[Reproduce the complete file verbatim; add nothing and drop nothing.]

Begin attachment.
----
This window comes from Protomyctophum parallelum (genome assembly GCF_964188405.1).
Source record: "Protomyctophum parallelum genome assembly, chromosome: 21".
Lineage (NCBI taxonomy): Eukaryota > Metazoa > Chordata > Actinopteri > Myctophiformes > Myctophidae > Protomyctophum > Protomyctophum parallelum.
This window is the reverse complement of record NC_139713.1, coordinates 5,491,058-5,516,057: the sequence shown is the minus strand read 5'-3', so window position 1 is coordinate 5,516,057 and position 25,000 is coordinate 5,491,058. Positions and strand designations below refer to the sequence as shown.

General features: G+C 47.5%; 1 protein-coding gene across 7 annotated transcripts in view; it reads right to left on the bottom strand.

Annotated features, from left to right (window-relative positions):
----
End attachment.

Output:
This window comes from Protomyctophum parallelum (genome assembly GCF_964188405.1).
Source record: "Protomyctophum parallelum genome assembly, chromosome: 21".
Lineage (NCBI taxonomy): Eukaryota > Metazoa > Chordata > Actinopteri > Myctophiformes > Myctophidae > Protomyctophum > Protomyctophum parallelum.
This window is the reverse complement of record NC_139713.1, coordinates 5,491,058-5,516,057: the sequence shown is the minus strand read 5'-3', so window position 1 is coordinate 5,516,057 and position 25,000 is coordinate 5,491,058. Positions and strand designations below refer to the sequence as shown.

General features: G+C 47.5%; 1 protein-coding gene across 7 annotated transcripts in view; it reads right to left on the bottom strand.

Annotated features, from left to right (window-relative positions):